Catching History's Criminals, TV review: BBC4 show is only for those with a strong stomach

With the help of some naff but necessary dramatic reconstructions, the programme told the stories of four ground-breaking criminal investigations

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The Independent Culture

This three-part documentary fronted by surgeon and author Gabriel Weston was only for those with a very strong stomach.

With the help of some naff but necessary dramatic reconstructions, Weston told the stories of four ground-breaking criminal investigations. There was the 1849 murder of Boston businessman Dr George Parkman, which led to one of the earliest uses of dental records to identify a corpse and the "Acid Bath Murderer" John Haigh who, by misunderstanding the legal term corpus delicti, unwittingly contributed to further advances in the field of forensics.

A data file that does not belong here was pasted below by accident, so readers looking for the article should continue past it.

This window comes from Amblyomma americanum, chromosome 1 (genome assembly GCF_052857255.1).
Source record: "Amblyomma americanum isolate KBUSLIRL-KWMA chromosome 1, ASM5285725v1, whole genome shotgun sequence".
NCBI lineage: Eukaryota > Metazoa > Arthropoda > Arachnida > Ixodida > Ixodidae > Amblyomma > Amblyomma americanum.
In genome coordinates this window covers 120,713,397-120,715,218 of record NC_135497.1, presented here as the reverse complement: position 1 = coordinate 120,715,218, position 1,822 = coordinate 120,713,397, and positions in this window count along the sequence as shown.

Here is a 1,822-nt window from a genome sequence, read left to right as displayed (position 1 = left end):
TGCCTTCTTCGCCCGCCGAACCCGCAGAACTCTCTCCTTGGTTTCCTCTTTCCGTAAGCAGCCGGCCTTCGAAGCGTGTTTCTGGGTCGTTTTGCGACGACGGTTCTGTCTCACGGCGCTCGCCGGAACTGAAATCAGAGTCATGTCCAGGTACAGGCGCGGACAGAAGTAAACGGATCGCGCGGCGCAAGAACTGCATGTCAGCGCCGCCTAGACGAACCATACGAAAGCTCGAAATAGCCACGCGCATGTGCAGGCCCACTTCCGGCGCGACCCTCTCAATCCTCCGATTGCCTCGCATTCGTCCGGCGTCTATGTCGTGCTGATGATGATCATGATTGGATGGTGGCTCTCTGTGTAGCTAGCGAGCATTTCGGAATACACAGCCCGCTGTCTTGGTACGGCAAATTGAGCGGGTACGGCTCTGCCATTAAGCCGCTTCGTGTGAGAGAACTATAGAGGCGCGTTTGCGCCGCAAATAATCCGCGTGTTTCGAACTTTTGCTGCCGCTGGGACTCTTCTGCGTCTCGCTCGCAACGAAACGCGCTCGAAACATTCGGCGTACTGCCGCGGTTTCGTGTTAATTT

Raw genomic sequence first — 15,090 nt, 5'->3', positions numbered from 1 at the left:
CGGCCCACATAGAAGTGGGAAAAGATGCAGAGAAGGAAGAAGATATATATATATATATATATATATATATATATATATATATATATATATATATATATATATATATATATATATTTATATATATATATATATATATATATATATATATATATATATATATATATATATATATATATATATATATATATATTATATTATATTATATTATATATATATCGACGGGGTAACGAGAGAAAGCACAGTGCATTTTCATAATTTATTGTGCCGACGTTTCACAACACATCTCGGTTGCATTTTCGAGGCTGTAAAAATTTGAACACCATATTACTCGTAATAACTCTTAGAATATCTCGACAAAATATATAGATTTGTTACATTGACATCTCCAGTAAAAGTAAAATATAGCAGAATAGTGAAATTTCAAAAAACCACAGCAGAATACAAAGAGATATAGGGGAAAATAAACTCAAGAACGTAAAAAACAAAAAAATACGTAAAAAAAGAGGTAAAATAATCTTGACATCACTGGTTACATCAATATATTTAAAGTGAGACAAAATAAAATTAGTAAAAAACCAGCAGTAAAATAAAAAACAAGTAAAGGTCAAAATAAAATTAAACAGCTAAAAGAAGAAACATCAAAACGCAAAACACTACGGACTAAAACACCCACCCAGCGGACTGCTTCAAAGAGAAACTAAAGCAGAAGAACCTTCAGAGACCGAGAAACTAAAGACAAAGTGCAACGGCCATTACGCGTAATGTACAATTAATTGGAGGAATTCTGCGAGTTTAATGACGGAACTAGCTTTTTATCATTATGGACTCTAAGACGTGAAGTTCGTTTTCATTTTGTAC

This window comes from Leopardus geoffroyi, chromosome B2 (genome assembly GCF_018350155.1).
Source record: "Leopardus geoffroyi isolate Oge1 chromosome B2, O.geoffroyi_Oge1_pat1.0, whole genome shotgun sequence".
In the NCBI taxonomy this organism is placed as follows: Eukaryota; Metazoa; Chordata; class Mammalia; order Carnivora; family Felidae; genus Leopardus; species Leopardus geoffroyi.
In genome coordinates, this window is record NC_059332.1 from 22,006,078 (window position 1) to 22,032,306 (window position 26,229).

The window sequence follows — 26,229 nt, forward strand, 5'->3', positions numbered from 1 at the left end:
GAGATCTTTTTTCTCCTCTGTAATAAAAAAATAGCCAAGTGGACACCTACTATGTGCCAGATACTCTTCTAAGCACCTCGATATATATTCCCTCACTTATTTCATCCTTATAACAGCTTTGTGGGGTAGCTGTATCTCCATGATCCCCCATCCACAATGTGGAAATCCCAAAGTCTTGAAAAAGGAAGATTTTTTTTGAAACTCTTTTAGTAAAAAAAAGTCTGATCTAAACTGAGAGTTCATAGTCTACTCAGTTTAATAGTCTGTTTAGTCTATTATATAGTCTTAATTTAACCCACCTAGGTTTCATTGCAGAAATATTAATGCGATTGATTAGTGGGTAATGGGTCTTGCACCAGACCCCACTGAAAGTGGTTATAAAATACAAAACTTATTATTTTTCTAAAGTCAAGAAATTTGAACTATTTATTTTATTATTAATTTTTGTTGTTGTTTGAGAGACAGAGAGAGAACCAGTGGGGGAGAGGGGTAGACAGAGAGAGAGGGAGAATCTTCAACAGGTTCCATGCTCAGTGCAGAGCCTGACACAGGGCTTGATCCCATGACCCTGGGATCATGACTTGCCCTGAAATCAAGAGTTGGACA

Weston reconstructed some of the key experiments herself and her perky presenter manner was amusingly out of place amid all the crime scene gore. This came across best during a visit to the Natural History Museum, where she met Dr Martin Hall, who is studying how maggots in corpses can be used to determine the time of death. "Martin," she asked, "just very broadly speaking, why do you have a pig's head in a suitcase?" Good question.

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